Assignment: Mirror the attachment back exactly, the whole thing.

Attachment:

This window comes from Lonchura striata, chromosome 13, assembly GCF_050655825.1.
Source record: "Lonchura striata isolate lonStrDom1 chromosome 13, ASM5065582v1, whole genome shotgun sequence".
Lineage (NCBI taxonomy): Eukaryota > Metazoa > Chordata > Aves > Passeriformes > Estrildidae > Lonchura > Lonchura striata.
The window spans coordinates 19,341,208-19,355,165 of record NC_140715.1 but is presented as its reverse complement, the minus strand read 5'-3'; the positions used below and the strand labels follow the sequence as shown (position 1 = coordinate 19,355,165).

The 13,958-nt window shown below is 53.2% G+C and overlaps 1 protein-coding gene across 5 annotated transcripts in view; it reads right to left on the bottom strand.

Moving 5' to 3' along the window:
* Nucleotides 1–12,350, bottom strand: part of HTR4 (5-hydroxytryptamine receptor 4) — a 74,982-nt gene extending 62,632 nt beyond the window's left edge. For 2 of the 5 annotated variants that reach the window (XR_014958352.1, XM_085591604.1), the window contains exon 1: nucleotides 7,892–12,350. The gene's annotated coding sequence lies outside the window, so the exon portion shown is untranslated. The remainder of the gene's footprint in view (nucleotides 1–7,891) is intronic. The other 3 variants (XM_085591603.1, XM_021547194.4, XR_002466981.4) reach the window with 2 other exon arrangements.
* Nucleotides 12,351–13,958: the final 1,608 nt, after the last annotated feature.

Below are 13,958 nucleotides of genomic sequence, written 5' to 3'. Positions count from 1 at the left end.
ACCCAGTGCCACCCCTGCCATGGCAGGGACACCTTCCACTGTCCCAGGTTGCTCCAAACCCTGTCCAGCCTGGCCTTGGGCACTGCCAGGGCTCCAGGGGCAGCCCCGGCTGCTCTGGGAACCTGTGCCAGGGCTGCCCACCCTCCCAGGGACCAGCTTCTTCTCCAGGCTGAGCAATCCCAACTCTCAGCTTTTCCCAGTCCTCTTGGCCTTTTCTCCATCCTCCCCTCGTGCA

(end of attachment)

This window comes from Lonchura striata, chromosome 13, assembly GCF_050655825.1.
Source record: "Lonchura striata isolate lonStrDom1 chromosome 13, ASM5065582v1, whole genome shotgun sequence".
Lineage (NCBI taxonomy): Eukaryota > Metazoa > Chordata > Aves > Passeriformes > Estrildidae > Lonchura > Lonchura striata.
The window spans coordinates 19,341,208-19,355,165 of record NC_140715.1 but is presented as its reverse complement, the minus strand read 5'-3'; the positions used below and the strand labels follow the sequence as shown (position 1 = coordinate 19,355,165).

The 13,958-nt window shown below is 53.2% G+C and overlaps 1 protein-coding gene across 5 annotated transcripts in view; it reads right to left on the bottom strand.

Moving 5' to 3' along the window:
* Nucleotides 1–12,350, bottom strand: part of HTR4 (5-hydroxytryptamine receptor 4) — a 74,982-nt gene extending 62,632 nt beyond the window's left edge. For 2 of the 5 annotated variants that reach the window (XR_014958352.1, XM_085591604.1), the window contains exon 1: nucleotides 7,892–12,350. The gene's annotated coding sequence lies outside the window, so the exon portion shown is untranslated. The remainder of the gene's footprint in view (nucleotides 1–7,891) is intronic. The other 3 variants (XM_085591603.1, XM_021547194.4, XR_002466981.4) reach the window with 2 other exon arrangements.
* Nucleotides 12,351–13,958: the final 1,608 nt, after the last annotated feature.

Below are 13,958 nucleotides of genomic sequence, written 5' to 3'. Positions count from 1 at the left end.
ACCCAGTGCCACCCCTGCCATGGCAGGGACACCTTCCACTGTCCCAGGTTGCTCCAAACCCTGTCCAGCCTGGCCTTGGGCACTGCCAGGGCTCCAGGGGCAGCCCCGGCTGCTCTGGGAACCTGTGCCAGGGCTGCCCACCCTCCCAGGGACCAGCTTCTTCTCCAGGCTGAGCAATCCCAACTCTCAGCTTTTCCCAGTCCTCTTGGCCTTTTCTCCATCCTCCCCTCGTGCA